News, Insights and Best Practices for Manufacturing in Mexico

Mexico Shelter Company Checklist Available to Manufacturers

07 Nov 2012

Category: Manufacturing in Mexico

Establishing low-cost, low- risk manufacturing operations in Mexico is becoming increasingly popular for manufacturers in automotive, aerospace, electronics and other industries.

Why not? An abundance of labor – even in the engineering and technical fields – highly reduced shipping times and time-zone compatibility are only just two of the reasons that make establishing a manufacturing presence in Mexico is attractive. But, because culture and business experience differs from the United States and other industrialized countries, some companies choose to partner with shelter companies in Mexico such as The Offshore Group to establish capacity there.

Since 1986, The Offshore Group’s staff and services have enabled executives in the automotive, aerospace, electronics, HVAC, medical device and general manufacturing industries to initiate, maintain and control low-cost and low risk-production, enhancing global manufacturing competitiveness. The Offshore Group’s Mexico Shelter Plan offers autonomy and flexibility to near-shore manufacturers seeking to enhance their competitiveness in the aerospace, automotive, electronics, metal fabrication and other manufacturing industries. With The Offshore Group managing non-core functions of Mexico manufacturing, its clients can fully concentrate on their core manufacturing expertise, while reducing total landed costs.

Establishing a manufacturing presence in Mexico is a big decision. With that in mind, The Offshore Grouip offers some initial points for executives to consider:

Is partnering in Mexico with a shelter company the best option for you?

Because of a desire to focus fully on manufacturing processes, bridging cultural differences and reducing risk related to customs and other important issues, you may decide it does. Investigate before you leap, however. Look at how long the company has been in business and examine its ownership to determine stability. Consider your primary focus and determine whether its services match your needs – i.e., is your business start-up or an established manufacturing company?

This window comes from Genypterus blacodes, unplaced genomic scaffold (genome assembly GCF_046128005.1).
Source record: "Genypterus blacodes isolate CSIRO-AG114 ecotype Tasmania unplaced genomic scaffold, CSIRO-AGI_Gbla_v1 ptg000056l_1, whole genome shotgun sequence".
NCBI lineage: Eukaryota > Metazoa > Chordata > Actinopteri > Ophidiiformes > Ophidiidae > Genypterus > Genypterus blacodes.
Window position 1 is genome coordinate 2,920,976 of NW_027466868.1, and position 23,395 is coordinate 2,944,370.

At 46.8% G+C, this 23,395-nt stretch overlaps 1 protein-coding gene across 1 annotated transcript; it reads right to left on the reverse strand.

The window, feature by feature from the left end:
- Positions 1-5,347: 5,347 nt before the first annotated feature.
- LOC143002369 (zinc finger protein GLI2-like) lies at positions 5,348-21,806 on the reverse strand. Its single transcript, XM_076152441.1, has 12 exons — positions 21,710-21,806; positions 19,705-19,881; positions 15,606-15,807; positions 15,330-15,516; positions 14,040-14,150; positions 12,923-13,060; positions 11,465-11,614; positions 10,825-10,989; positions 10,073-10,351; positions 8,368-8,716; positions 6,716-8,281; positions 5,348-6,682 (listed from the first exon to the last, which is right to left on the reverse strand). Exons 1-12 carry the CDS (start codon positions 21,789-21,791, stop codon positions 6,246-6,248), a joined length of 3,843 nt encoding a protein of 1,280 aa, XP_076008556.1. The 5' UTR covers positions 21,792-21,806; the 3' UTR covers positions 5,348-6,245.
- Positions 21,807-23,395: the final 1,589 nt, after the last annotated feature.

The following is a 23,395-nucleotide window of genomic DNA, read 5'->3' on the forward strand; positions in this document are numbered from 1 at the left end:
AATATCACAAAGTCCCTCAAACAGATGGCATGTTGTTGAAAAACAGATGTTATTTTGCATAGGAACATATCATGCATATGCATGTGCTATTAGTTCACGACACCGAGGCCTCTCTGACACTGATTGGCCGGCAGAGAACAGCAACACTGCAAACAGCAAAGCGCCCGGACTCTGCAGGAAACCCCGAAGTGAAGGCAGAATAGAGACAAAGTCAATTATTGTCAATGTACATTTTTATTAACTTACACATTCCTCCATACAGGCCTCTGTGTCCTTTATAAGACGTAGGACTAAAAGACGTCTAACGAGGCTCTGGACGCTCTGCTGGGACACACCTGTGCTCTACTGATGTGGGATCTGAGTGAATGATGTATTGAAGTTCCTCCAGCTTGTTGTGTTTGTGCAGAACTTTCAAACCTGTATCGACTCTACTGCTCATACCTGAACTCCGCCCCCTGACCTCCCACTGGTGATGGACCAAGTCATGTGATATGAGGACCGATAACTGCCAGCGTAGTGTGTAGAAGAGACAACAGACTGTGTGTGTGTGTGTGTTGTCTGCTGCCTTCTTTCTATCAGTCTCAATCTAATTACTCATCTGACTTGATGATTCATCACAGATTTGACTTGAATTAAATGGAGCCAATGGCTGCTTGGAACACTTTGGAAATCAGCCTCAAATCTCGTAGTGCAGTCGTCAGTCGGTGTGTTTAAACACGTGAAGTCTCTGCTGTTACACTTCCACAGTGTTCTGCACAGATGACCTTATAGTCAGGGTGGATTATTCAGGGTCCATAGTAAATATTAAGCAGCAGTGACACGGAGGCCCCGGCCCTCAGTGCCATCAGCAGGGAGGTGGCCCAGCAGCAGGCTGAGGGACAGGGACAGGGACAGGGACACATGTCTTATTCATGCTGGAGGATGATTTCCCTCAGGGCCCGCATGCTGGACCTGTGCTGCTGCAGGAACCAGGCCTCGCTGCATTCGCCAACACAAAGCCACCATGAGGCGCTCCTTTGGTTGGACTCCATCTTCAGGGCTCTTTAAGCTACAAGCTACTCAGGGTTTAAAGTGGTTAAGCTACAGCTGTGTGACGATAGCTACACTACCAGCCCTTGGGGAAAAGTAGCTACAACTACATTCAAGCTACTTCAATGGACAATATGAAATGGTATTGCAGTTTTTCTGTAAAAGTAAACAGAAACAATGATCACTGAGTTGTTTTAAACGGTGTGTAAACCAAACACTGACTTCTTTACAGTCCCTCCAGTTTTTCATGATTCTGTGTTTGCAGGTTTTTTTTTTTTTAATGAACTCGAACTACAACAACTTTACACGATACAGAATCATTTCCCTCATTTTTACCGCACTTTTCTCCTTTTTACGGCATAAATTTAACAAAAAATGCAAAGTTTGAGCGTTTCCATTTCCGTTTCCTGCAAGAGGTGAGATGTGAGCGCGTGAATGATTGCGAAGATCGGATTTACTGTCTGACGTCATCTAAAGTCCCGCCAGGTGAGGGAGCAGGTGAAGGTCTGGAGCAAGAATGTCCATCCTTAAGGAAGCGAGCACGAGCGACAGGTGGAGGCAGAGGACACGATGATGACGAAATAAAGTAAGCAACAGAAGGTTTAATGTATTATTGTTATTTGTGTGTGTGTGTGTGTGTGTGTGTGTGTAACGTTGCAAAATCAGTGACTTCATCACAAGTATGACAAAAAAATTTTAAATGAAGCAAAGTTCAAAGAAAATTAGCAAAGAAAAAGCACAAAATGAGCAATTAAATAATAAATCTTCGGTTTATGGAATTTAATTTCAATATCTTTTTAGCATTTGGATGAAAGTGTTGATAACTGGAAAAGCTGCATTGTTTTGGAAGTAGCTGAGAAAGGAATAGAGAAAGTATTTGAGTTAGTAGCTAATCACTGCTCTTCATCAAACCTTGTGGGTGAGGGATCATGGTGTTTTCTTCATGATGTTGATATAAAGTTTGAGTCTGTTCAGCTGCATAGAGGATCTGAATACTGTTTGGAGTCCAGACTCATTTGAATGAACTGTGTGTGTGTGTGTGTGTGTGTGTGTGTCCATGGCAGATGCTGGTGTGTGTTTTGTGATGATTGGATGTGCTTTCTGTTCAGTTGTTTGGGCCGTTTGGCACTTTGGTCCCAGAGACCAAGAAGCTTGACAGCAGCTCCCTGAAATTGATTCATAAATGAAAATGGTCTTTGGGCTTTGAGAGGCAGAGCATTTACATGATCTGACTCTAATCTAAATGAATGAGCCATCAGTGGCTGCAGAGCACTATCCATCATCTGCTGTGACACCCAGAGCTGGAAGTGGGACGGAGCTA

Does the available industrial real estate in Mexico meet your needs?

There are different checklists for new and existing buildings. While some concerns are the same – such as learning whether buildings are currently in use, how accessible they are to employees and if they are cooled by air conditioning or evaporative coolers – questions about older facilities may include whether heat or adequate power is available. You also want to determine which party is responsible for paying for taxes, maintenance and insurance.

With a newer building, is construction complete? What are the longest and shortest lease terms? Is there an option to buy available?

There are other cost and location considerations, including but not limited to human resource issues, workforce considerations, logistics and distribution details, purchasing concerns, legal and administrative issues. The act of deciding to manufacture in Mexico doesn't have to be a daunting one – and you don’t have to go it alone, or without expert advice.

Executives considering establishing a manufacturing presence in Mexico only incur travel and lodging expenses to visit one of The Offshore Group’s Mexican industrial parks to perform an accurate true cost analysis. A reputable site-selection consulting firm providing “information similar to what we offer may cost in a range from $100,000 to $250,000,” notes Chuck Yahn, The Offshore Group's director of operations.

After meeting and touring a Mexican manufacturing facility, The Offshore Group will benchmark real world numbers against a prospective client’s information to provide accurate cost estimates upon which decision-making can be confidently based.

The Offshore Group has conducted hundreds of cost models for large multinational manufacturers and publicly traded companies as well as smaller, privately owned firms, affirms Eduardo Saavedra, the Group’s vice president of business development. The model works equally well with manufacturers focused on automotive, aerospace, medical devices and electronics as with plastic injection and metal forming and stamping, Saavedra says.

“Typically we find that they are surprised at how inexpensive the Mexico option is when compared to what they are currently experiencing in their existing manufacturing facilities,” Yahn adds, noting that Mexican manufacturing often comes in at one-fifth to one-seventh of the cost of manufacturing in the United States.



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